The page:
It's Christmas Eve, but kids are still "wishpering" in Santa's ear. One store I shopped had an express Santa for kids who wanted eight toys or less, and another boasted a sign: "Four Santas. No Waiting."
There's no waiting if West wants to defeat today's contract. South took the ace of spades and casually led the nine of clubs. West played low. East won and led a trump, but South rose with the ace to gain time.
West won the next club and led a diamond; but South guessed right: he took dummy's ace and led good clubs, throwing his remaining diamonds. West's king of trumps scored, but South made his game.
West can see the defense almost surely needs a diamond trick to beat the game; but even if East has the king, a diamond lead must come from West. West can't wait until dummy's clubs are good to lead a diamond; he must grab the ace on the first club and lead a diamond, and South loses four tricks.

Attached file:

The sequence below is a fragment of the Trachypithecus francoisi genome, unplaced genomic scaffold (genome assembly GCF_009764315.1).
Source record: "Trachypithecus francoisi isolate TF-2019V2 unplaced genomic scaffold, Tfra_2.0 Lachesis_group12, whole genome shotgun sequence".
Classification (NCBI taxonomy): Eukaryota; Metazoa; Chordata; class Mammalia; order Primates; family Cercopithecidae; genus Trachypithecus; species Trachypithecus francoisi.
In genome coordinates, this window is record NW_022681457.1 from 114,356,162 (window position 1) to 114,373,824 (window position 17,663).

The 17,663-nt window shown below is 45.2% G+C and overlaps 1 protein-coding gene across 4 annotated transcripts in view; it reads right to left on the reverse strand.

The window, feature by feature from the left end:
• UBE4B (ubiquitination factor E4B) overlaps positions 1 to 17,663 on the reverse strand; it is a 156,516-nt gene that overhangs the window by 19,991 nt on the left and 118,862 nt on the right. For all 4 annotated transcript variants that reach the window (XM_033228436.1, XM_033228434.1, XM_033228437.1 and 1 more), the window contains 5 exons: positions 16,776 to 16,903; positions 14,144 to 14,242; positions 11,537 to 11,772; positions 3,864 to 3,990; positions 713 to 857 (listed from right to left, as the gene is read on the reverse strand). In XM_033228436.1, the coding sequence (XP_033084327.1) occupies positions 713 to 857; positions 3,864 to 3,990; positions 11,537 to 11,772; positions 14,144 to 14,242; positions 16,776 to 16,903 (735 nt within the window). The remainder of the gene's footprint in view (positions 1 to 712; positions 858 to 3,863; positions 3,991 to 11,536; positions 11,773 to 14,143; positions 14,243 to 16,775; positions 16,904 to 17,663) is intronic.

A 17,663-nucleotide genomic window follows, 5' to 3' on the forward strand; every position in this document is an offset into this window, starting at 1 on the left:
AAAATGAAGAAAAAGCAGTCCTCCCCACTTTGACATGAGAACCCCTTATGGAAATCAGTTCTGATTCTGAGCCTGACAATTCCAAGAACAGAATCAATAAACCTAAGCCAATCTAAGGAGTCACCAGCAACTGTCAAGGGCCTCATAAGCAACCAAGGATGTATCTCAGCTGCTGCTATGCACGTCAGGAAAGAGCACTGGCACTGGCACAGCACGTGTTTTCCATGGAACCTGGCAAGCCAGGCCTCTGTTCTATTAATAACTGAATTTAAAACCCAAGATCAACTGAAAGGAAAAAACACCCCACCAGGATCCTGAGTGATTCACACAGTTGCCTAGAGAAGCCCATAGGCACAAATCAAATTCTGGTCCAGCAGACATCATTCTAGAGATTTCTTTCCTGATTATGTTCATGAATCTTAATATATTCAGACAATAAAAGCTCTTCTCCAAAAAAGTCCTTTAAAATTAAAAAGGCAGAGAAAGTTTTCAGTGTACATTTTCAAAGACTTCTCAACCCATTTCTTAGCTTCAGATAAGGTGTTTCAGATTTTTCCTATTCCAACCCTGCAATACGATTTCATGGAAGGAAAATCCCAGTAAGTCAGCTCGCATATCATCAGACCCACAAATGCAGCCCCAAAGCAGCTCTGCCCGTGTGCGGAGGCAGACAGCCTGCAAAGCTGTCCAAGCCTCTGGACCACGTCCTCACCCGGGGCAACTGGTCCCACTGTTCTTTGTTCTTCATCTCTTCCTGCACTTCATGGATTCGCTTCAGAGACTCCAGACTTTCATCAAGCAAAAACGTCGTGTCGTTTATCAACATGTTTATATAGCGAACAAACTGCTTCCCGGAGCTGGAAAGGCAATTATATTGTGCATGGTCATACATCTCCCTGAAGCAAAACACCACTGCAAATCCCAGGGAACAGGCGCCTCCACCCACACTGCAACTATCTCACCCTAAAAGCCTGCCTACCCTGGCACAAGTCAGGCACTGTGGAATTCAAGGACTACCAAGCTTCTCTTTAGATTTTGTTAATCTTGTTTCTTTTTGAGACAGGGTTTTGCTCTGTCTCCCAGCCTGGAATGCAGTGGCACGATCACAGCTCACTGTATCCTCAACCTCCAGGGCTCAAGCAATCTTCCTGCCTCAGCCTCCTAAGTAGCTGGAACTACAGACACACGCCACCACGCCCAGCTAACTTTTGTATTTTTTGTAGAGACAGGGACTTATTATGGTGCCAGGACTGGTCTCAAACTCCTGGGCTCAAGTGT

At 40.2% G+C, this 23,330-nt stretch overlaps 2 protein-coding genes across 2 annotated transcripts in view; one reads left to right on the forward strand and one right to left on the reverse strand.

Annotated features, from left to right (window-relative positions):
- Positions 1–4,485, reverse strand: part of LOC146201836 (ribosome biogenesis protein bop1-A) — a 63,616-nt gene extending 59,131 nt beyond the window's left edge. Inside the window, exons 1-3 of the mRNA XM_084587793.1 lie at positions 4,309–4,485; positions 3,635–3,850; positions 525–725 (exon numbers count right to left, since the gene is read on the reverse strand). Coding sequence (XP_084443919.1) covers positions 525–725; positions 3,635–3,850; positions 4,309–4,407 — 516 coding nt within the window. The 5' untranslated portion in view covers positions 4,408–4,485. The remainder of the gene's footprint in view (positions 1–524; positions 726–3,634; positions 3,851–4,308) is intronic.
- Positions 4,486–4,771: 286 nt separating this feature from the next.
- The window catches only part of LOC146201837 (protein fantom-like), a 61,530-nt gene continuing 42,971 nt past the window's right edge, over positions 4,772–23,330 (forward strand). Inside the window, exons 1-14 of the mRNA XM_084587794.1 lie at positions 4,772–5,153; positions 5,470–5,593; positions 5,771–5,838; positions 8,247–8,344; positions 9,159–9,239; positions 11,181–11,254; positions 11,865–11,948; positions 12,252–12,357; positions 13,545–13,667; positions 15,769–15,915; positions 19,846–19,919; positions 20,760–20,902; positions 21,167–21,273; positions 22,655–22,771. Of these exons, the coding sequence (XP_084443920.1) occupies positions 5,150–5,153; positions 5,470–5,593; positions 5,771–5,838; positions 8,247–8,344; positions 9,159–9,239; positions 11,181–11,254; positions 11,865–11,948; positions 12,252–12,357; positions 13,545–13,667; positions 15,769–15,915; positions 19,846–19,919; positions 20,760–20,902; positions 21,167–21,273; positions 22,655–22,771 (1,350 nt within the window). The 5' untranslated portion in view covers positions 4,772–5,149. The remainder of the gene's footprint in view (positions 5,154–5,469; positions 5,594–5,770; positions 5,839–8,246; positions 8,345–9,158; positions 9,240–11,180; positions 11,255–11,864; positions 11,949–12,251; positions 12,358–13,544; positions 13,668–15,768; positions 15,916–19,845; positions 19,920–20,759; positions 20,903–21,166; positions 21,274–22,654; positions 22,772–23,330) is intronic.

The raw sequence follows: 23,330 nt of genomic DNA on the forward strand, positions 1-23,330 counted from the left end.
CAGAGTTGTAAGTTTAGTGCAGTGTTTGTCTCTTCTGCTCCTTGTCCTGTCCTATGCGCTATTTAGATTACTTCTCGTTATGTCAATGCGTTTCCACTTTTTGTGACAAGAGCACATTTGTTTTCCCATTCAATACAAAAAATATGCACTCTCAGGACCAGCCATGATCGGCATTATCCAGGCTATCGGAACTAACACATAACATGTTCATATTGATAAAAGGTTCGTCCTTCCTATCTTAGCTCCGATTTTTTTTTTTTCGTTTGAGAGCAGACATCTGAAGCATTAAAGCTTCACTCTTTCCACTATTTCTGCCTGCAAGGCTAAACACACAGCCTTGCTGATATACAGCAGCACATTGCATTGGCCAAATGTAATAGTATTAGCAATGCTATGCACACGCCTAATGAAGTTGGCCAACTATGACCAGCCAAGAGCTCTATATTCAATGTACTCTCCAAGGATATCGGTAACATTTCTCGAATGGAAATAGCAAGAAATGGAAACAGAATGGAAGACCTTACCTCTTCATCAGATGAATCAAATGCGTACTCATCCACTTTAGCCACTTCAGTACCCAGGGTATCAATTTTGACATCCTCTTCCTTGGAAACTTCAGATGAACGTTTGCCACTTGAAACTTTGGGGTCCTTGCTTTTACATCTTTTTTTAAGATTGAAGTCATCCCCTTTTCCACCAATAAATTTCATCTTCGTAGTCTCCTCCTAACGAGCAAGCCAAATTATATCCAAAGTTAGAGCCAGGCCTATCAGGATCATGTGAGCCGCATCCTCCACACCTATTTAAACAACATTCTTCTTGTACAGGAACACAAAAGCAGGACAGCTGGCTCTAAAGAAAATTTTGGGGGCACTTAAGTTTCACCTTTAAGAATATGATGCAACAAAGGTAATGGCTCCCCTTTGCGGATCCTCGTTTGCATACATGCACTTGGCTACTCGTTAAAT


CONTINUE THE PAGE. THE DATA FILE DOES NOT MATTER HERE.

I wish a holiday season of joy and peace to all my readers.
You hold: S K J 10 8 3 H 3 D K 10 6 2 C K 5 2. Your partner opens one heart, you respond one spade, he rebids two hearts and you try 2NT. Partner next bids three diamonds. The opponents pass. What do you say?
ANSWER: Partner's bidding suggests six hearts, four diamonds and minimum values. If he had extra strength, his second bid would have been two diamonds or three hearts. Game is unlikely, and you've already stretched to bid 2NT. Pass.
H J 10 9 7 6
D A 3
C Q 10 8 7 4
S Q 9 7 2
H K 2
D J 9 7 4
C A 6 3
S K J 10 8 3
D K 10 6 2
C K 5 2
S A 5 4
H A Q 8 5 4
D Q 8 5
C J 9
Opening lead -- S 2
Copyright 1999, Los Angeles Times Syndicate